• Keep the sourdough starter at room temperature without feeding it.

DAY 3

Ingredients

  • 125 grams (3/4 cup + 2 tablespoons) bread and whole wheat flour (%50-%50) blend
  • 125 grams (1/2 cup + 1 teaspoon) lukewarm water

Method

  • Remove crust and discard 80% of the sourdough starter. Add flour and water and mix until no lumps remain. Wipe the rim clean, cover with a clean cloth and place in a cool spot in your kitchen.

DAY 4

Ingredients

  • 125 grams (3/4 cup + 2 tablespoons) bread and whole wheat flour (%50-%50) blend
  • 100 grams (approximately 1/3 cup + 1 tablespoon) lukewarm water

Method

  • Remove crust and discard 80% of the sourdough starter. Add flour and water and mix until no lumps remain. Wipe the rim clean, cover with a clean cloth and place in a cool spot in your kitchen.

DAY 5

Ingredients

  • 125 grams (3/4 cup + 2 tablespoons) bread and whole wheat flour (%50-%50) blend
  • 100 grams (approximately 1/3 cup + 1 tablespoon) lukewarm water

Method

  • Remove crust and discard 80% of the sourdough starter. Add flour and water and mix until no lumps remain. Wipe the rim clean, cover with a clean cloth and place in a cool spot in your kitchen.

DAY 6

Ingredients

  • 150 grams (approximately 1 cup + 1 tablespoon) bread and whole wheat flour (%50-%50) blend
  • 125 grams (1/2 cup + 1 teaspoon) lukewarm water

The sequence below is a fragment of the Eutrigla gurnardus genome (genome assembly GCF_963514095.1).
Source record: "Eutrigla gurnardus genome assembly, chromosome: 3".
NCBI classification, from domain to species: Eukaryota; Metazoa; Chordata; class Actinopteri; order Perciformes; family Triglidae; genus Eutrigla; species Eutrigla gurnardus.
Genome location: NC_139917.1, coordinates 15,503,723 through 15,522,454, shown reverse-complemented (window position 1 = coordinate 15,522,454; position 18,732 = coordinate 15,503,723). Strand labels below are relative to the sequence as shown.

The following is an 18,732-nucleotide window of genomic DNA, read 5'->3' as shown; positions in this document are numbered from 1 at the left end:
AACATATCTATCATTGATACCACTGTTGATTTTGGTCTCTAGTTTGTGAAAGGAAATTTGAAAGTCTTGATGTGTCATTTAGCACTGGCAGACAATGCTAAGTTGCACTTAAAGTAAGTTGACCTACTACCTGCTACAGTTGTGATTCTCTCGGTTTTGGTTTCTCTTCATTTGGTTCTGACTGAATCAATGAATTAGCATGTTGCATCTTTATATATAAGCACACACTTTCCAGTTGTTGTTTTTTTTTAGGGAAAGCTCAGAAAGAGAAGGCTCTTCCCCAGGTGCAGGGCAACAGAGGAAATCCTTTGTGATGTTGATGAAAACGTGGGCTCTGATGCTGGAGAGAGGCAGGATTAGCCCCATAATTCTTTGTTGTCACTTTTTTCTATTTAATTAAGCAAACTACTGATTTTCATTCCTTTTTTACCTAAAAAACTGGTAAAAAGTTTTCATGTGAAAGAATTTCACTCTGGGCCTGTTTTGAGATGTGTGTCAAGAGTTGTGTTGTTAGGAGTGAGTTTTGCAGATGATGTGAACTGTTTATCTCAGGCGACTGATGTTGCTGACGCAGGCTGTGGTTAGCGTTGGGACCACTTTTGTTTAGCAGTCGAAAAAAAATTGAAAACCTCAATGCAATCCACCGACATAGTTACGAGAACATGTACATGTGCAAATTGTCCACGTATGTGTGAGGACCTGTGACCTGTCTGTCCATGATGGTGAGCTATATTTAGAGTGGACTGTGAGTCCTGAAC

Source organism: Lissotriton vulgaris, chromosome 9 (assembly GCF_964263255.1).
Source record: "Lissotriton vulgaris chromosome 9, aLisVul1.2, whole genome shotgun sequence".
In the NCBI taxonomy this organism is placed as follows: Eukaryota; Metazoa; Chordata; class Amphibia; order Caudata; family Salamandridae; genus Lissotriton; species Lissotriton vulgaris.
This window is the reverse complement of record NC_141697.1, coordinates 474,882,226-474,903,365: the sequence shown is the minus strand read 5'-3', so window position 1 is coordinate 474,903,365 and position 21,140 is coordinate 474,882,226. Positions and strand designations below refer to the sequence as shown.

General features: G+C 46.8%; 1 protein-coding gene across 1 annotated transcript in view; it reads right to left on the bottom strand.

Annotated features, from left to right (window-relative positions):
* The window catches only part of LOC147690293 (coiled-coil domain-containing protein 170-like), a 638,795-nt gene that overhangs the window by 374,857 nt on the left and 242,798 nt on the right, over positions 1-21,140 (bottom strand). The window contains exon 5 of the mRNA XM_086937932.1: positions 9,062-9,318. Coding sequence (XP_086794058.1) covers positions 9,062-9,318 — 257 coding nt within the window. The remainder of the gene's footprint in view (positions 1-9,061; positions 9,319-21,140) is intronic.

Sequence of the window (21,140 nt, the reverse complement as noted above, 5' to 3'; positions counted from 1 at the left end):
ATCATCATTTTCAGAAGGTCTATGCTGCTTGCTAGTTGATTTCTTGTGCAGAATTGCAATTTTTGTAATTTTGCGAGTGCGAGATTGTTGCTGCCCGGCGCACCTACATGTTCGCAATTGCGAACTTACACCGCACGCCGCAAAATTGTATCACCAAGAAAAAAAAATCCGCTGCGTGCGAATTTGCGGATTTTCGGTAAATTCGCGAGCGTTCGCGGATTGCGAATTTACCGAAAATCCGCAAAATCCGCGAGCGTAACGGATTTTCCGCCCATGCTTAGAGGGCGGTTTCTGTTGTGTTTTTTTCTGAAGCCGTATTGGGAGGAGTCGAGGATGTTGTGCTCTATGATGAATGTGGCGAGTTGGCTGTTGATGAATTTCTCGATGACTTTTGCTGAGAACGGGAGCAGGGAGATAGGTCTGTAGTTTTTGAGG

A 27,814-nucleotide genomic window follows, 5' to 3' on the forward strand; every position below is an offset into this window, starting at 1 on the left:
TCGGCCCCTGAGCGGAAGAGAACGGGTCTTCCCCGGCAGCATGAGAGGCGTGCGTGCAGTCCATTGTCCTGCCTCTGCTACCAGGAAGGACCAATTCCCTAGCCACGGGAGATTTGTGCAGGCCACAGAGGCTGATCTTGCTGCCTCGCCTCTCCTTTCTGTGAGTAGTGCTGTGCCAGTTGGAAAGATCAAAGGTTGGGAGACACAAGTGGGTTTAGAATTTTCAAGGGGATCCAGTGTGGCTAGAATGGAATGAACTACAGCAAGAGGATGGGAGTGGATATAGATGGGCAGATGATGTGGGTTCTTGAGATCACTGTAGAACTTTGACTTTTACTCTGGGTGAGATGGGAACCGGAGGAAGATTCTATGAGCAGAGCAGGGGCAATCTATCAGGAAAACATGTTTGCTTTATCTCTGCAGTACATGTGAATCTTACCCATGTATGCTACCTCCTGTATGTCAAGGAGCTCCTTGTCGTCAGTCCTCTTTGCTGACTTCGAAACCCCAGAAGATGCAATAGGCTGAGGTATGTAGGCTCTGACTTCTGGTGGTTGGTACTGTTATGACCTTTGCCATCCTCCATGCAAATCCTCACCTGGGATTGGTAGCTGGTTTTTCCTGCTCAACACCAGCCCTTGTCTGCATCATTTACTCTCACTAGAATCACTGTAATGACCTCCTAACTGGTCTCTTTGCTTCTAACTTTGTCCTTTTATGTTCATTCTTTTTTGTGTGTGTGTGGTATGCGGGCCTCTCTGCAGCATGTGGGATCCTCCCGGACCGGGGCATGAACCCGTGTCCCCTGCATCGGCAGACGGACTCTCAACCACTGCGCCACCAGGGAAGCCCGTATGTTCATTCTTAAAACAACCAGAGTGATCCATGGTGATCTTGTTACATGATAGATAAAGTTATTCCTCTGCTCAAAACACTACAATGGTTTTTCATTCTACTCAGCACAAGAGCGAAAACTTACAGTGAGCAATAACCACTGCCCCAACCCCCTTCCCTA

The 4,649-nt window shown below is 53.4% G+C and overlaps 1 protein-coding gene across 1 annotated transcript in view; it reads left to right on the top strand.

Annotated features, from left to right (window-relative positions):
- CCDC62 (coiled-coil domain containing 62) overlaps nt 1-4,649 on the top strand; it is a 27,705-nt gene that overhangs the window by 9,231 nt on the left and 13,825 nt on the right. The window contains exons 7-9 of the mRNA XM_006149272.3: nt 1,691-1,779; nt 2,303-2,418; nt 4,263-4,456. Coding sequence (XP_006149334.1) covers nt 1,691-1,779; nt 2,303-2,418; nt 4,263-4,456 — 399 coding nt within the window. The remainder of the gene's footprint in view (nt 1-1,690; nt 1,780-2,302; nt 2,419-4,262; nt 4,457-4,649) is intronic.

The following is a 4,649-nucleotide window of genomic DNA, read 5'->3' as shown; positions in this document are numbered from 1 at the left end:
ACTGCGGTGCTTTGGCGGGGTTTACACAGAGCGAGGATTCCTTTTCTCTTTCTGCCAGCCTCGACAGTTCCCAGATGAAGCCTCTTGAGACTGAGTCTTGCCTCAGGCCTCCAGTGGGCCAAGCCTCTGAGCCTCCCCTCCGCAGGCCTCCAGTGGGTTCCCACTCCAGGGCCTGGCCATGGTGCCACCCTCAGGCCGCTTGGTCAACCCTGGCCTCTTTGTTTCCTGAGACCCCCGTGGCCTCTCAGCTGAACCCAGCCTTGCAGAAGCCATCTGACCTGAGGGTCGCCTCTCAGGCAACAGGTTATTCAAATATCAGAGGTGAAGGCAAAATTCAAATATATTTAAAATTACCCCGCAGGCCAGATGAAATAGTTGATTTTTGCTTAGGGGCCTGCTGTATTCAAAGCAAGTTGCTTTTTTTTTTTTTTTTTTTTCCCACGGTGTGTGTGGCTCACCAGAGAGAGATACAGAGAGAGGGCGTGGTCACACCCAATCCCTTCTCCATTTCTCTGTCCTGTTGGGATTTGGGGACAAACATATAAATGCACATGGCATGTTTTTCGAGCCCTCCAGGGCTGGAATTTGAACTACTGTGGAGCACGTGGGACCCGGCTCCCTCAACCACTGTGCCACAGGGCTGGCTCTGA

Method

  • Remove crust and discard 80% of the sourdough starter. Add flour and water and mix until no lumps remain. Wipe the rim clean, cover with a clean cloth and place in a cool spot in your kitchen.

DAY 7

Ingredients

  • 150 grams (approximately 1 cup + 1 tablespoon) bread and whole wheat flour (%50-%50) blend
  • 125 grams (1/2 cup + 1 teaspoon) lukewarm water

Method

  • Remove crust and discard 80% of the sourdough starter. Add flour and water and mix until no lumps remain. Wipe the rim clean, cover with a clean cloth and place in a cool spot in your kitchen.

DAY 8

Ingredients

  • 150 grams (approximately 1 cup + 1 tablespoon) bread and whole wheat flour (%50-%50) blend
  • 125 grams (1/2 cup + 1 teaspoon) lukewarm water

Method

  • Remove crust and discard 80% of the sourdough starter. Add flour and water and mix until no lumps remain. Wipe the rim clean, cover with a clean cloth and place in a cool spot in your kitchen.

DAY 9

Ingredients

  • 125 grams (3/4 cup + 2 tablespoons) bread and whole wheat flour (%50-%50) blend
  • 100 grams (approximately 1/3 cup + 1 tablespoon) lukewarm water

Method

  • Remove crust and discard 80% of the sourdough starter. Add flour and water and mix until no lumps remain. Wipe the rim clean, cover with a clean cloth and place in a cool spot in your kitchen.

MAINTENANCE

Ingredients

  • 100 grams (2/3 cup + 2 teaspoons) bread and whole wheat flour (%50-%50) blend
  • 100 grams (approximately 1/3 cup + 1 tablespoon) lukewarm water

Method

  • If your sourdough starter looks like this on day 9 and rises & falls predictably, it is ready for use. You may keep it in the refrigerator and feed it every 3-4 days, or at room temperature, feeding it every 12 hours according to the plan above. If your sourdough starter isn’t as ripe on day 9, give it a couple more days to ripen – feeding it every 24 hours at room temperature according to the plan on day 9.
  • Discard all but a tablespoon of your sourdough starter. Add flour and water and mix until no lumps remain. Wipe the rim clean, cover and place either at room temperature (feeding it every 12 hours) or in the refrigerator (feeding it every 3-4 days).